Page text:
Calculating Costs:  In order to calculate the premium for employers in California, payroll data and losses incurred for a 3-year period are taken into account.  The year immediately preceding the year for which the insurance is required is usually ignored.  For example, if the premium is to be calculated for a policy beginning January 1, 2015, injuries occurring in 2011, 2012, and 2013 will be considered, while the 2014 injuries are omitted.  Such calculations reflect a trend over a broader period rather than taking one year into account, possibly impacting insurance rates disproportionately.

Cost Savings:  To illustrate insurance premium calculations (which may vary based on the difference in injury rates), hypothetical calculations were made for two employers, Employers I and II that have the same payroll.  Table A shows the payroll data for each type of employee.  Table B illustrates the excessive injuries of Employer I and Employer II.  Employer II has four more injuries than Employer I, resulting in a total loss of $282,500 instead of a total loss of $45,004 during the same period. While the insurance company pays these losses, the difference for the two premiums is $174,570 for the year 2015.  A savings of $174,570 for fewer injuries (Employer I, see Table C) offers a competitive advantage.  The fact that injuries affect the premium rate for three consecutive insurance years shows how important it is to prevent workplace injuries.  Investing in time, training, and equipment for employees is worthwhile, especially with significant premium savings of the magnitude described in our example.  The benefits of being a caring, proactive, employee well-being focused employer in terms of employee productivity and morale are important additional considerations.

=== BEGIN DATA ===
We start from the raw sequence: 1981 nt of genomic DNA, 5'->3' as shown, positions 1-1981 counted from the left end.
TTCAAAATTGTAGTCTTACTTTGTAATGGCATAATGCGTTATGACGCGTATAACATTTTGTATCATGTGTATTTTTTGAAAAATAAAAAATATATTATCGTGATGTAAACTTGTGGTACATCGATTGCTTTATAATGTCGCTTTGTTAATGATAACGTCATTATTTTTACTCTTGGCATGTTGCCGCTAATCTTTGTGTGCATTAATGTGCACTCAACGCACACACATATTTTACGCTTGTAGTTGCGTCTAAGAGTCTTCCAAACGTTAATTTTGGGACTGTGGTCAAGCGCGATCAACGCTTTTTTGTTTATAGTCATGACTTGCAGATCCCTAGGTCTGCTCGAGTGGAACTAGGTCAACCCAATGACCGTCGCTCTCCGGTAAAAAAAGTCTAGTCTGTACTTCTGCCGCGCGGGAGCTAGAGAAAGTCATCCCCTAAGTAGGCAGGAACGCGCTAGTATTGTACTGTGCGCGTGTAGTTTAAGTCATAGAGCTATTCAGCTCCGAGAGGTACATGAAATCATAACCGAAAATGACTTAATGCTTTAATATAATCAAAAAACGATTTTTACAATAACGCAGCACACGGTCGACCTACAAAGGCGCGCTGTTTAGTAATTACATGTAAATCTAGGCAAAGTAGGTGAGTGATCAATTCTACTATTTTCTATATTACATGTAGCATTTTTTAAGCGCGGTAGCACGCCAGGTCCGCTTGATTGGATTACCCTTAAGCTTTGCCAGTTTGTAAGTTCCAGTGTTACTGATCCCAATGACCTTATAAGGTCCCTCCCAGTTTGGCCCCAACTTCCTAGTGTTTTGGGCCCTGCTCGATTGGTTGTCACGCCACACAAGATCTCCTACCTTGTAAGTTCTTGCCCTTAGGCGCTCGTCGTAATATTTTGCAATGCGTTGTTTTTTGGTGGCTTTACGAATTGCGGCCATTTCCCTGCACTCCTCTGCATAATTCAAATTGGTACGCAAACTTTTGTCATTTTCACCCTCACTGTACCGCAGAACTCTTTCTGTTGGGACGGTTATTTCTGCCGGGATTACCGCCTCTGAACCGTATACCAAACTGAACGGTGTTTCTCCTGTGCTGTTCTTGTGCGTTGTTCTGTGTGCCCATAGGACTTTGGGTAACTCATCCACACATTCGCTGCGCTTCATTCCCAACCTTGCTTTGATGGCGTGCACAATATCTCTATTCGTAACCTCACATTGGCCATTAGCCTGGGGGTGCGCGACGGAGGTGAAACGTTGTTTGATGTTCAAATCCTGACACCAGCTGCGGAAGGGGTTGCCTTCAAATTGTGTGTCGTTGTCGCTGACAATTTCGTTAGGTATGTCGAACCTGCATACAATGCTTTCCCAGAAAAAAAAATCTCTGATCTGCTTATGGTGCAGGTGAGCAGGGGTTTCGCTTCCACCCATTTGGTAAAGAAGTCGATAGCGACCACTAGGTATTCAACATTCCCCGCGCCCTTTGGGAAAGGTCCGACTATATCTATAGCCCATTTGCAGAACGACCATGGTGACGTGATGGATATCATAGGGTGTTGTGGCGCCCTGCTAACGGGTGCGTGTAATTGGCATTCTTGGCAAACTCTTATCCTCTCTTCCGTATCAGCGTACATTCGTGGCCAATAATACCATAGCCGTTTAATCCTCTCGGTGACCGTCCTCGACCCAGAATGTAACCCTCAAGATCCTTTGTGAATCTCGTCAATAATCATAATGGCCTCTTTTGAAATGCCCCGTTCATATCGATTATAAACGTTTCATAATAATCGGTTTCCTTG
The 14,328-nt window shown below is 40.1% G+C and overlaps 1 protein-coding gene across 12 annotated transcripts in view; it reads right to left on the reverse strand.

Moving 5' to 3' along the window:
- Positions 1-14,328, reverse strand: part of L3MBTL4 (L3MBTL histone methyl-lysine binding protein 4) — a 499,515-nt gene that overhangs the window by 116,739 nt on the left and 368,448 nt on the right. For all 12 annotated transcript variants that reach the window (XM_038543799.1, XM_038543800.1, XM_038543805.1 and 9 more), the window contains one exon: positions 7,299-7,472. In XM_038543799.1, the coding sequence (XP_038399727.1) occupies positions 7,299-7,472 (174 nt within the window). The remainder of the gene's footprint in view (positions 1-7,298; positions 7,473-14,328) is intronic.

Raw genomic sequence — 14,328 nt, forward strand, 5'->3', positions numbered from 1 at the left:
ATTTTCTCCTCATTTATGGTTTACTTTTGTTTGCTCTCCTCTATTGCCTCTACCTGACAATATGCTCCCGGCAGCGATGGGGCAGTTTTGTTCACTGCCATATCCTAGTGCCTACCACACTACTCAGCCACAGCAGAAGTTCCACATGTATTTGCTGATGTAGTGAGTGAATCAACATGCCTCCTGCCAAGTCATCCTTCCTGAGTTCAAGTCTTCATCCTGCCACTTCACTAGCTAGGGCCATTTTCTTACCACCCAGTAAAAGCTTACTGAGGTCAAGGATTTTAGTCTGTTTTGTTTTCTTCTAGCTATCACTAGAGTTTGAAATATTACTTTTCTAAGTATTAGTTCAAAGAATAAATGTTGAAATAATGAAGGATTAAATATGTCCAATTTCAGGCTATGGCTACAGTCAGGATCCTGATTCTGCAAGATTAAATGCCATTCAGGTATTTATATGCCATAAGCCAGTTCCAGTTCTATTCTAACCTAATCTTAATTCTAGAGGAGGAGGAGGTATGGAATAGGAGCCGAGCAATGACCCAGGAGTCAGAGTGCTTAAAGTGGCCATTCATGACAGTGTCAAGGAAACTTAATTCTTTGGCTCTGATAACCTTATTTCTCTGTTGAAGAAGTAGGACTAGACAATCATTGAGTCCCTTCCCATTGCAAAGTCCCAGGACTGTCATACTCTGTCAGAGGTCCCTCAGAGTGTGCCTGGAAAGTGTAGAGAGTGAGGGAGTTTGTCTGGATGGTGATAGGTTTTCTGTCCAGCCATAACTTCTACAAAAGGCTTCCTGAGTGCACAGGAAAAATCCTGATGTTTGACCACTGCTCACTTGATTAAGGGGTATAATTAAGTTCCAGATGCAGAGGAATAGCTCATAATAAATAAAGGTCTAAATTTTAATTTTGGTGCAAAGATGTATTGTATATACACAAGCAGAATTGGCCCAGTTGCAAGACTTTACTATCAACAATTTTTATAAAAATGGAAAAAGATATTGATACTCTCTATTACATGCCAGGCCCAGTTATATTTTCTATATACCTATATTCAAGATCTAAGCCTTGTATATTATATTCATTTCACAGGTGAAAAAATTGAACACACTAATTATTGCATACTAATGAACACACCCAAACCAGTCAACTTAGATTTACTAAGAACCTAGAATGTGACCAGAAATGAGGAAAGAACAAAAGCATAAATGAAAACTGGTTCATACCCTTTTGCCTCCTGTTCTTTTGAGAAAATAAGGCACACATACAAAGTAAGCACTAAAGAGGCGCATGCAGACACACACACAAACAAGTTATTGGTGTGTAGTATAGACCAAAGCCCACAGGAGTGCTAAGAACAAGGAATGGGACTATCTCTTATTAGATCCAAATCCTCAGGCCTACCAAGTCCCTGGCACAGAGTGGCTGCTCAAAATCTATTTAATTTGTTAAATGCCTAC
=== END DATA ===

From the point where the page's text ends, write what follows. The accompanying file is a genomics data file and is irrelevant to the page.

Table A:  Payroll Data (both Employer I & II)

Employee Annual Payroll No. of Employees Payroll 2011 Payroll 2012

Payroll 2013

Clerical/Office Staff (code 8810) $     30,000.00